I’ve been reading a whole bunch of books lately with feminist over and undertones and it’s really gotten me in the mood to blog about my favourite empowered books! This list focuses more on books that deal with rape culture, sexism, etc in a high school setting, because those are the stories I most identify with, but because I can’t go a post without fangirling, I also included a whole bucket load of honourable mentions ft. badass ladies, matriarchies, forward thinkers and destroyers of harmful gender roles!
The Nowhere Girls by Amy Reed
I only recently finished reading this, after months of scouring every bookshelf in the shops looking for it. I’d been hyped up on reading this for months when I discovered my school library had just gotten in a new order of books, and this one was on it! It ended up being everything I thought it would be and more! Dealing with rape culture, sexism, and high school gender stereotypes, this book hit really close to home and made for quite the emotional roller coaster for me! And I loved the characters so much. Not only were they diverse, fleshed out really well and with clear cut motivations, I felt like I could have fit right in with them!
Moxie by Jennifer Mathieu
I read this one awhile ago, but I haven’t forgotten how much I loved it! Moxie was one of the first feminist books that I read, and reading about an ordinary girl starting a girl power revolution within her school was really empowering and inspiring. I haven’t been able to get enough of these kinds of stories since!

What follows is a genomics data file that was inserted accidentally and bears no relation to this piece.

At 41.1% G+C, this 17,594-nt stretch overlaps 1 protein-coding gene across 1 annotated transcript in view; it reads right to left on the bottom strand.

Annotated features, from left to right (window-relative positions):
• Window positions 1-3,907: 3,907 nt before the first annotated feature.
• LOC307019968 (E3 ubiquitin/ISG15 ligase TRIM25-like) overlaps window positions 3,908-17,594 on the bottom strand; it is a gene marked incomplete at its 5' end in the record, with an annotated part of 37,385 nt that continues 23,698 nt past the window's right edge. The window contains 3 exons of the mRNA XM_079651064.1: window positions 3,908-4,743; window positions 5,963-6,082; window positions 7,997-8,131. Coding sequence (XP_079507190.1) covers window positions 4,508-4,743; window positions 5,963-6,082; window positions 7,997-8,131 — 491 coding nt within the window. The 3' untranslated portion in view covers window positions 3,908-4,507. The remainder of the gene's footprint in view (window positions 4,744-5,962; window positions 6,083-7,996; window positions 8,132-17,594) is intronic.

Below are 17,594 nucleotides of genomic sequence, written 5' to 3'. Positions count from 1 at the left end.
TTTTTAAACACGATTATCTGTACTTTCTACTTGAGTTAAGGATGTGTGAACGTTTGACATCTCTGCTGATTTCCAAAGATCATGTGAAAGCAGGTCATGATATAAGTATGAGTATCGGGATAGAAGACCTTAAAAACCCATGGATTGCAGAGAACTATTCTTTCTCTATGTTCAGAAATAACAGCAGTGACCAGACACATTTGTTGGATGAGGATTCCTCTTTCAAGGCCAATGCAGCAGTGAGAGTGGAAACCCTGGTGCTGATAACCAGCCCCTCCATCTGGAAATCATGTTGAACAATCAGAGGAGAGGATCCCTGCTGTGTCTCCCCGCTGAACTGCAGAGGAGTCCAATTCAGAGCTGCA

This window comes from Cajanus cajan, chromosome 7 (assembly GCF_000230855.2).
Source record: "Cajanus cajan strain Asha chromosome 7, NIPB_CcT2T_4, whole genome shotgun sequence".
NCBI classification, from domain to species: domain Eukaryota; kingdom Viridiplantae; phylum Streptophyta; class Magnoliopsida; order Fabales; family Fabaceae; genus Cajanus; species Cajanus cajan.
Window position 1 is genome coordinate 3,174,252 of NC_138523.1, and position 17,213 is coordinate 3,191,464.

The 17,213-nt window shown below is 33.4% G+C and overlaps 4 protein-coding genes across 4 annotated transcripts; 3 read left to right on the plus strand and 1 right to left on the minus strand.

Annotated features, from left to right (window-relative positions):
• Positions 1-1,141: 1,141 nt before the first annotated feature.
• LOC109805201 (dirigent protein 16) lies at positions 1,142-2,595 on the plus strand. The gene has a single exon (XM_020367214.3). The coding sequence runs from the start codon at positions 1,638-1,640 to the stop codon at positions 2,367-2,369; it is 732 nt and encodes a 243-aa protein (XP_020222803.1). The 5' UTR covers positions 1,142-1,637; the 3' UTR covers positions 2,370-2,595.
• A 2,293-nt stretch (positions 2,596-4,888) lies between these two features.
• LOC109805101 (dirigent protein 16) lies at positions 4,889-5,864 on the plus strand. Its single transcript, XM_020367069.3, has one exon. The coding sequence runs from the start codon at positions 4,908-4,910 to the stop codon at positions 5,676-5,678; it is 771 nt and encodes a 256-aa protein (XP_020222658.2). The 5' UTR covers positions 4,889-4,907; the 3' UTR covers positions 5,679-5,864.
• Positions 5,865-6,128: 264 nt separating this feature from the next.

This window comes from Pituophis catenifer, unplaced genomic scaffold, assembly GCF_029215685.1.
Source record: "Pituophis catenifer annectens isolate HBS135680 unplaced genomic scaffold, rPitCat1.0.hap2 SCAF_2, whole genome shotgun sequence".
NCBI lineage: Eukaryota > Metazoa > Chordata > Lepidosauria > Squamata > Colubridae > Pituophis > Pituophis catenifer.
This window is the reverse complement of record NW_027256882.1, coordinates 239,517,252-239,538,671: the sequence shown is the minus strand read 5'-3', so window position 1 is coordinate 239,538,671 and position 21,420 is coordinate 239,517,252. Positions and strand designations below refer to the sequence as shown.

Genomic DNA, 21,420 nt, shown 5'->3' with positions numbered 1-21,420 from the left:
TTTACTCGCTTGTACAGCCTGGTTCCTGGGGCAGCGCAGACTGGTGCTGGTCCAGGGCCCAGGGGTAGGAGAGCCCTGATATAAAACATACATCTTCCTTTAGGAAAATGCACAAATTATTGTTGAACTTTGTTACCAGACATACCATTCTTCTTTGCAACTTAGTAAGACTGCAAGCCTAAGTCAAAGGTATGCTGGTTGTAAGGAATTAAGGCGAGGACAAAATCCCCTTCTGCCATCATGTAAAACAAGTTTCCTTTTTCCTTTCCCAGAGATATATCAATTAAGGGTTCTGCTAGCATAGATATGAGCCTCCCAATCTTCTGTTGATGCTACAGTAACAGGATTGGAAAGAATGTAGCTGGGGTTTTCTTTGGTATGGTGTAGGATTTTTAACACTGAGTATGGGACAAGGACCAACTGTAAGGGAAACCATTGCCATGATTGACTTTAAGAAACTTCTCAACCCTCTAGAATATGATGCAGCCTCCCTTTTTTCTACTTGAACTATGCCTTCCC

Vigilante by Kady Cross
Vigilante was the first book that made me angry. Nothing gets a feminist angry like rape culture, right? It’s a rare day that I get emotional when I read ( I’m more robot than human when it comes to handling emotions, generally ), but throughout this book I was absolutely livid. My heart went out to Magda, and when Hadley donned the pink ski mask in order to get revenge for her friend, I imagined myself doing the same, standing beside her as she avenged the memory of her friend. It was such a powerful story, and reading about girls coming together to dismantle rape culture in their community gave me hope for this community and this world.
It Only Happens In The Movies by Holly Bourne
Cliches. I discussed them at length in my past post, and how I currently sit on the fence between loving and hating them. Today I’m leaning more towards hate, I think, because I am utterly sick of the guy always getting the girl. He cheats on her with his ex? No worries, a proclamation of love and suddenly its water under the bridge. He interrupts her while she’s explaining why she’s upset and angry by shoving his tongue down her throat? Wow how romantic. He definitely cares about her feelings, and takes the time to listen to what she has to say, doesn’t he? But I’m getting off topic. It Only Happens In The Movies was everything I needed in a book. ( spoiler alert: he didn’t get the girl! She stood her ground, and did what was really best for her, instead of squashing her feelings and insecurities down in order to accommodate for what he wanted )
The Exact Opposite Of Okay by Laura Stevens